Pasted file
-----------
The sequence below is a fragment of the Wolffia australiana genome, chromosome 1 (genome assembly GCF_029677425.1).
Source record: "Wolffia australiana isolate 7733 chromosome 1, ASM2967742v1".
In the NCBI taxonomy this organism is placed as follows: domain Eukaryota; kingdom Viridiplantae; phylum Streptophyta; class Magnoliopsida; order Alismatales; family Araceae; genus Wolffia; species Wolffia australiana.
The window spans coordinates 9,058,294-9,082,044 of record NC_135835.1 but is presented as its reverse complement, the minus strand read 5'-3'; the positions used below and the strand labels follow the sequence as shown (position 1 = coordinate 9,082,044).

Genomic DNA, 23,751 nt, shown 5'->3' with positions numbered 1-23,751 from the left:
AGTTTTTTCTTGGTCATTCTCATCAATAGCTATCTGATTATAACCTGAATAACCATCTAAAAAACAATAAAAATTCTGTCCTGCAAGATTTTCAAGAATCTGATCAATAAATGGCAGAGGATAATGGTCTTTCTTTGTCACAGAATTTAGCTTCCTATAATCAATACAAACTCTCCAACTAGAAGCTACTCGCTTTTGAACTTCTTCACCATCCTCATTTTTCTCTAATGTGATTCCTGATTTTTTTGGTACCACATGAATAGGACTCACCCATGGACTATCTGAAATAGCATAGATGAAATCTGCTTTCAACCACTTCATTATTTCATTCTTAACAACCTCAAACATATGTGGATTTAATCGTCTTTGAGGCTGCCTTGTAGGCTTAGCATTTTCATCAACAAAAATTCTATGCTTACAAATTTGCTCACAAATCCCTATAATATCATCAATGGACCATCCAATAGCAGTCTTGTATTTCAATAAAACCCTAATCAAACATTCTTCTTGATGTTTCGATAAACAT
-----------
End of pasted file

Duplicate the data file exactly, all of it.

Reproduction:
The sequence below is a fragment of the Wolffia australiana genome, chromosome 1 (genome assembly GCF_029677425.1).
Source record: "Wolffia australiana isolate 7733 chromosome 1, ASM2967742v1".
In the NCBI taxonomy this organism is placed as follows: domain Eukaryota; kingdom Viridiplantae; phylum Streptophyta; class Magnoliopsida; order Alismatales; family Araceae; genus Wolffia; species Wolffia australiana.
The window spans coordinates 9,058,294-9,082,044 of record NC_135835.1 but is presented as its reverse complement, the minus strand read 5'-3'; the positions used below and the strand labels follow the sequence as shown (position 1 = coordinate 9,082,044).

Genomic DNA, 23,751 nt, shown 5'->3' with positions numbered 1-23,751 from the left:
AGTTTTTTCTTGGTCATTCTCATCAATAGCTATCTGATTATAACCTGAATAACCATCTAAAAAACAATAAAAATTCTGTCCTGCAAGATTTTCAAGAATCTGATCAATAAATGGCAGAGGATAATGGTCTTTCTTTGTCACAGAATTTAGCTTCCTATAATCAATACAAACTCTCCAACTAGAAGCTACTCGCTTTTGAACTTCTTCACCATCCTCATTTTTCTCTAATGTGATTCCTGATTTTTTTGGTACCACATGAATAGGACTCACCCATGGACTATCTGAAATAGCATAGATGAAATCTGCTTTCAACCACTTCATTATTTCATTCTTAACAACCTCAAACATATGTGGATTTAATCGTCTTTGAGGCTGCCTTGTAGGCTTAGCATTTTCATCAACAAAAATTCTATGCTTACAAATTTGCTCACAAATCCCTATAATATCATCAATGGACCATCCAATAGCAGTCTTGTATTTCAATAAAACCCTAATCAAACATTCTTCTTGATGTTTCGATAAACAT